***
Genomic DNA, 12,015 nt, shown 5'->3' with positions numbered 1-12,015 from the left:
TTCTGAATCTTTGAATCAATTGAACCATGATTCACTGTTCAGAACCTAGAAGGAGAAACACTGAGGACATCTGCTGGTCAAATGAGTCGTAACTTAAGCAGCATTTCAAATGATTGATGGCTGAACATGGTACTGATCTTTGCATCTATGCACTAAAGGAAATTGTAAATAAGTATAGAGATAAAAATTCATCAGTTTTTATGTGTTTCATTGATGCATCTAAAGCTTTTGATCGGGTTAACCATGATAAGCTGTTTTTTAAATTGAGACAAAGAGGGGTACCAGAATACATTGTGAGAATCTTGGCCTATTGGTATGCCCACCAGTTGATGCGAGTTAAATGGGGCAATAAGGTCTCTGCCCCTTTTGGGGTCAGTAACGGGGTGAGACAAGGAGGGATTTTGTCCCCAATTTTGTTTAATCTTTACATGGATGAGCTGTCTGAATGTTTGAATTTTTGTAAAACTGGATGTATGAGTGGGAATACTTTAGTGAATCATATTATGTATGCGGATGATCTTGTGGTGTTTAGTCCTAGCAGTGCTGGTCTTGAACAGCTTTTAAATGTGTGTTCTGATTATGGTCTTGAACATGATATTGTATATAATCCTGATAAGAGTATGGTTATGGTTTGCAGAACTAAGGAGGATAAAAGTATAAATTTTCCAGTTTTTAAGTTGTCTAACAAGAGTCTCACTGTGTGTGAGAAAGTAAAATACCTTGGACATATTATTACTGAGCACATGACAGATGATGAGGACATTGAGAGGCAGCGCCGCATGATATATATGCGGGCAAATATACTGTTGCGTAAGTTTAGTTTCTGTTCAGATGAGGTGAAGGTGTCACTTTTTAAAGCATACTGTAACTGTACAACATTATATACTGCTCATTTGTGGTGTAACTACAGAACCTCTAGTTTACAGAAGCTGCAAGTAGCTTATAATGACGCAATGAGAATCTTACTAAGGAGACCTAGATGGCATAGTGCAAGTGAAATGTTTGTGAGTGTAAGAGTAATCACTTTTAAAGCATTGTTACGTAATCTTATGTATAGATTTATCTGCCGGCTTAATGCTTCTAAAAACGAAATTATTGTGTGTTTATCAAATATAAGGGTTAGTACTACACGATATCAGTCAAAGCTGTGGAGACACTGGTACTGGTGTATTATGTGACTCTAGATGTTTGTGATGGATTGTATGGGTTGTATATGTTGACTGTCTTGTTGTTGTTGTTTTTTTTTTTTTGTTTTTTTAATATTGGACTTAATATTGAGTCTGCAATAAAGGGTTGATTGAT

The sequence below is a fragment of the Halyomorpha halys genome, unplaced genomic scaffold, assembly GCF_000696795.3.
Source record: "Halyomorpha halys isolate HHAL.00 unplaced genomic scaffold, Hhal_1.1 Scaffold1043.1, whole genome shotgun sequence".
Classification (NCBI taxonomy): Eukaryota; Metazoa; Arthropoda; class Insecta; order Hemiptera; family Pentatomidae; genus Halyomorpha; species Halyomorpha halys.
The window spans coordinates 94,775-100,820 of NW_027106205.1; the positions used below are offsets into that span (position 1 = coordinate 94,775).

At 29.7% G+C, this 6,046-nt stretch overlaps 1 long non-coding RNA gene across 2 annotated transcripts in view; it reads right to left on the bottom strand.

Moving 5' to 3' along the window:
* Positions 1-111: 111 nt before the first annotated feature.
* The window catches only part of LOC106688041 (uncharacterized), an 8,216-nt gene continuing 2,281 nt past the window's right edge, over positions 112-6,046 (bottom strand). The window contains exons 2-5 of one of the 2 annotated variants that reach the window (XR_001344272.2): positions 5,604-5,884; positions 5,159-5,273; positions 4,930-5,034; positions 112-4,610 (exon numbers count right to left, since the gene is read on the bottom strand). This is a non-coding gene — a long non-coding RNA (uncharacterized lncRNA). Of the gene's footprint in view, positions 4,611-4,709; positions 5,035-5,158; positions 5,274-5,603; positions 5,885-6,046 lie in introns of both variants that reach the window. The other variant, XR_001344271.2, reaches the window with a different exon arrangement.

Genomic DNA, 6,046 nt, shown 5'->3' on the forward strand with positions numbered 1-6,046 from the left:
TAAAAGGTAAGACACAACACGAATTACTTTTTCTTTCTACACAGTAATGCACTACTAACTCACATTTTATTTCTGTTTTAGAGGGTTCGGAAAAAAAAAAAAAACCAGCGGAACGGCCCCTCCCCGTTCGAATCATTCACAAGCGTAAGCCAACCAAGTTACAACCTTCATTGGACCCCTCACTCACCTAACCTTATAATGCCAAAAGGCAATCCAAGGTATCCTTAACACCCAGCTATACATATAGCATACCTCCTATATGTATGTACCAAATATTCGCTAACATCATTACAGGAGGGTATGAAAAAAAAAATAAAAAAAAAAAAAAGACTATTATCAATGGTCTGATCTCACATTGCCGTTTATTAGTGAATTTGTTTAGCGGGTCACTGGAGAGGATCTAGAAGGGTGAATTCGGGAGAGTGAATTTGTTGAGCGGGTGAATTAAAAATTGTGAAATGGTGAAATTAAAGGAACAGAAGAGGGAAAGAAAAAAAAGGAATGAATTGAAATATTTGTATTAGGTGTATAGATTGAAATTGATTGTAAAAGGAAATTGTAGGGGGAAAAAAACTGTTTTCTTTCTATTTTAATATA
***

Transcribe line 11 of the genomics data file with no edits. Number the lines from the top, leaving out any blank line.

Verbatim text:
Genomic DNA, 6,046 nt, shown 5'->3' on the forward strand with positions numbered 1-6,046 from the left: